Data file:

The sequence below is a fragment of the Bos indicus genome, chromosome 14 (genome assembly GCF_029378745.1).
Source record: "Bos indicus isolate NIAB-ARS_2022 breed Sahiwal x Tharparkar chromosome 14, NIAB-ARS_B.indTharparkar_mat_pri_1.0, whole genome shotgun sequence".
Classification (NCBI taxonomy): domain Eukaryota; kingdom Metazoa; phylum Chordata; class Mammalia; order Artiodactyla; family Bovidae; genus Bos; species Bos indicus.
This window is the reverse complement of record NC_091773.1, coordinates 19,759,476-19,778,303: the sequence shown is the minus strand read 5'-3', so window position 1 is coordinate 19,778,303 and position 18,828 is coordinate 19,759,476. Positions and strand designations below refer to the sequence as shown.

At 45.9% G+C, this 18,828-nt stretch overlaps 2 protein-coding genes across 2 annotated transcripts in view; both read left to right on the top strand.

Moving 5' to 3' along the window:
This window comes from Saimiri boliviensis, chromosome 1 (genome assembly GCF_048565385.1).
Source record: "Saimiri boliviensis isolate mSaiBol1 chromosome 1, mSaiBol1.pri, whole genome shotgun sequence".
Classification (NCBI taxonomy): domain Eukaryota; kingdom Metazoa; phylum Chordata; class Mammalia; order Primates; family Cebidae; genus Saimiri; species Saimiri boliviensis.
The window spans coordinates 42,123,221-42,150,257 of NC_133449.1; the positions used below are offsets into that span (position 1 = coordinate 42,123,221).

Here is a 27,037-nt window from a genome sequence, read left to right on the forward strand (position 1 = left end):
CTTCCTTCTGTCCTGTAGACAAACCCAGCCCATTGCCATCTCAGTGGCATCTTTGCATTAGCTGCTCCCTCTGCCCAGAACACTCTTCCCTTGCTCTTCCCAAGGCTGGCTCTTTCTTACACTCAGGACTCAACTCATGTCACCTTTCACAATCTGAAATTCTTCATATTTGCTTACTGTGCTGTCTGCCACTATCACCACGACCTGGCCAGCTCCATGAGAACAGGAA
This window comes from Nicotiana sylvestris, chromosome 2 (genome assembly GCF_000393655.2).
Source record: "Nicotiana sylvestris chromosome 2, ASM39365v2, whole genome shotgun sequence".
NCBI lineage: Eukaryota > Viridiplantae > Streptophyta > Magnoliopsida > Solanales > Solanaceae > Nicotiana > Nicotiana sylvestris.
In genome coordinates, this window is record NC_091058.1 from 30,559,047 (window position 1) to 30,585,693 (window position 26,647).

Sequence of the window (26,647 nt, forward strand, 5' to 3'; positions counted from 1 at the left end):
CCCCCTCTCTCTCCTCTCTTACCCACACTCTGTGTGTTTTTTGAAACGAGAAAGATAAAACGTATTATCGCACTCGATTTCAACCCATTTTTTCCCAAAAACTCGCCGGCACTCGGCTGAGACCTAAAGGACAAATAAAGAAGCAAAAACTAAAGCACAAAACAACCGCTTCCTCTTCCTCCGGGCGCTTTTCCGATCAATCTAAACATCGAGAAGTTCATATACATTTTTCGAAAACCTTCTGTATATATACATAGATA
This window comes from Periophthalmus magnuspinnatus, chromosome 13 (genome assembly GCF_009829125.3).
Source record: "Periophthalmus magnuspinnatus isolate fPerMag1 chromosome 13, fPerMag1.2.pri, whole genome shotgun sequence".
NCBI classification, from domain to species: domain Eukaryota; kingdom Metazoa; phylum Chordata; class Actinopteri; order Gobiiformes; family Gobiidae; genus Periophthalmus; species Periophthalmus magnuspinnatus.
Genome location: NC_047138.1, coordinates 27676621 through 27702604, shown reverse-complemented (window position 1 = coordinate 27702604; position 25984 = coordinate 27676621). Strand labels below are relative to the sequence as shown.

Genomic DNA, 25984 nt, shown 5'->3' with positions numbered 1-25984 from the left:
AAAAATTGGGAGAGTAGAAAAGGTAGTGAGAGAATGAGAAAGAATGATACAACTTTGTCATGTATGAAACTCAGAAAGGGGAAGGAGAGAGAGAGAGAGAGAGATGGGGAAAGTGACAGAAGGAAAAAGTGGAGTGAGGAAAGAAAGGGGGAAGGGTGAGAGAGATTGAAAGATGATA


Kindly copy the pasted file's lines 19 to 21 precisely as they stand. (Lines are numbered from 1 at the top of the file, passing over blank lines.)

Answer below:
This window comes from Periophthalmus magnuspinnatus, chromosome 13 (genome assembly GCF_009829125.3).
Source record: "Periophthalmus magnuspinnatus isolate fPerMag1 chromosome 13, fPerMag1.2.pri, whole genome shotgun sequence".
NCBI classification, from domain to species: domain Eukaryota; kingdom Metazoa; phylum Chordata; class Actinopteri; order Gobiiformes; family Gobiidae; genus Periophthalmus; species Periophthalmus magnuspinnatus.